They are women young and old. Farmers, factory workers, teachers, tailors. They have regular jobs, high-powered jobs, cash-in-hand jobs, no jobs. Their identities are manifold and for many, the barriers even greater because of that. Still, they speak up and stand out.
Where they see wrong, they can’t help but want to make things right.
Where they see unfairness, they want to make things equal. They’ve said #MeToo and called #TimesUp on violence and abuse against women. They act for social good, so that people can work without being assaulted, communities are free from racism, corruption is weeded out, lands are protected from pollution.
Yet some government leaders vilify them. Degrade women publicly– called whores and witches, terrorists and anti-nationalists. In this landscape poisoned by macho politics, women who resist are threatened, assaulted, raped, even killed.
But like a tide, these women still rise. They dare to have a voice and they use it. People call them brave. They say they’re doing what anyone would in their place. That they’re no different from the rest of us.
They’re right. These brave women are among us and are a part of us.
Now, we must join them to stamp out the fire that’s torching our hard-won rights. Now we, too, must be brave, and take a stand to defend the women who defend our rights.
Challenging power, fighting discrimination: A call to action to recognise and protect women human rights defenders
States bear the main responsibility in ensuring a safe and enabling environment for Women Human Rights Defenders, but powerful non-state actors such as business and community leaders, donors, financial institutions and intergovernmental bodies also need to take proactive steps to address the situation of violence, inequality, discrimination and exclusion faced by WHRDs.
Those with power must recognise Women Human Rights Defenders as crucial to obtaining justice, equality, peace and protect them so they can take action for the defence of human rights in safe and enabling environments without discrimination or violence.
But governments are failing to protect these brave women. Women human rights defenders (WHRDs) routinely face a wide range of gender specific attacks, including rape, because of their work promoting rights relating to women, gender equality and sexuality. Read Amnesty’s report, “Challenging power, fighting discrimination: A call to action to recognise and protect women human rights defenders ”.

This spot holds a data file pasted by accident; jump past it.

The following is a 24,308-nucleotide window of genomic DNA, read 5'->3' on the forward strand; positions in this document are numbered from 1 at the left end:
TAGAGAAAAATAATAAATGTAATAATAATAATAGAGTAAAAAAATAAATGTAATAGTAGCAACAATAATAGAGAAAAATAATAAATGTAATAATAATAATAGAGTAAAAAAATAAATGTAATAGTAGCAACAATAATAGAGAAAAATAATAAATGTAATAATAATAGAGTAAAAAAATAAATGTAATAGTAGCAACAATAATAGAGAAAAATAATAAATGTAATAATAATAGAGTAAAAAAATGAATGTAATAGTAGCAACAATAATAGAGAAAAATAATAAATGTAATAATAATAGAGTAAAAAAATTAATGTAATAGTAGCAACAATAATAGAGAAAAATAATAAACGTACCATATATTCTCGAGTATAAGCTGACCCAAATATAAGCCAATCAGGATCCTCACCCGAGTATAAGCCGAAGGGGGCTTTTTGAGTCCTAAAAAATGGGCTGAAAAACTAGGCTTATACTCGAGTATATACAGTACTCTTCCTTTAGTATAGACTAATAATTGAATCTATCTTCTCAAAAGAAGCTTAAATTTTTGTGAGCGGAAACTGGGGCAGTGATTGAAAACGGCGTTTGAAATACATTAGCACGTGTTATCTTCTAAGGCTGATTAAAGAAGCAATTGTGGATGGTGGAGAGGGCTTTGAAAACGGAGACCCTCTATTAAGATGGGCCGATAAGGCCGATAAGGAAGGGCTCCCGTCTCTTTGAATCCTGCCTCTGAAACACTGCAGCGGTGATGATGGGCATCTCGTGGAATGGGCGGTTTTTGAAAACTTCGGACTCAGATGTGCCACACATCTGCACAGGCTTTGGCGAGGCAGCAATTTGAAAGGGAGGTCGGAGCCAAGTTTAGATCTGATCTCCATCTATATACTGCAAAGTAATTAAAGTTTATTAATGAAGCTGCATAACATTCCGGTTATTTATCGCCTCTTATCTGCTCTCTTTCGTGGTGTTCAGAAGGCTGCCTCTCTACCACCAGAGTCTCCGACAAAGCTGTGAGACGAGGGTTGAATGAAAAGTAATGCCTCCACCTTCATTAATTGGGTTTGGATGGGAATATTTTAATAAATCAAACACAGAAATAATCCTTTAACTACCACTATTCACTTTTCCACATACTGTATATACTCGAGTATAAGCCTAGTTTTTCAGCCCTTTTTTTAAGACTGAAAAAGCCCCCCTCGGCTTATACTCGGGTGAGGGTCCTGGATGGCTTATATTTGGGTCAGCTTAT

The figures illustrating the violence encountered by Women Human Rights Defenders are stark and shows the need for us all to join together to stop the violence faced by WHRDs.
Women activists operate in a grim context, both offline and online:
• 1 in 3 women globally experiences gender-based violence (source: UN)
• A woman receives a toxic tweet every 30 seconds*
• Black women are 84% more likely than white to receive abuse online*
*Source: Amnesty’s Troll Patrol findings.
Dangers women activists are much more likely to face than their male counterparts:
1.Sexualised smear campaigns
2. Sexual assault and rape, including at police stations
3. Targeting of their children
(Source: Front Line Defenders 2018)
From 2004-14, women accounted for 33.7% of human rights defender cases flagged by the UN. 12% of the 321 Human Rights Defenders killed in 2018 were women.
Between 2012 and 2014, a total of 1,688 attacks on WHRDs occurred in El Salvador, Guatemala, Honduras and Mexico, double the amount that occurred in 2012.
Women defending sexual and reproductive rights, land, territory and natural resources were most likely to be attacked in the Americas region.
Of all attacks on women activists recorded by Just Associates, gender was a factor in 37% of cases (Just Associates 2017).
Environmental Women Human Rights Defenders risk their lives to defend their communities as they confront powerful forces. 40% of Human Rights Defenders killed in 2019 worked on land, indigenous’ people and environmental rights. (Front Line Defender Global Analysis 2019).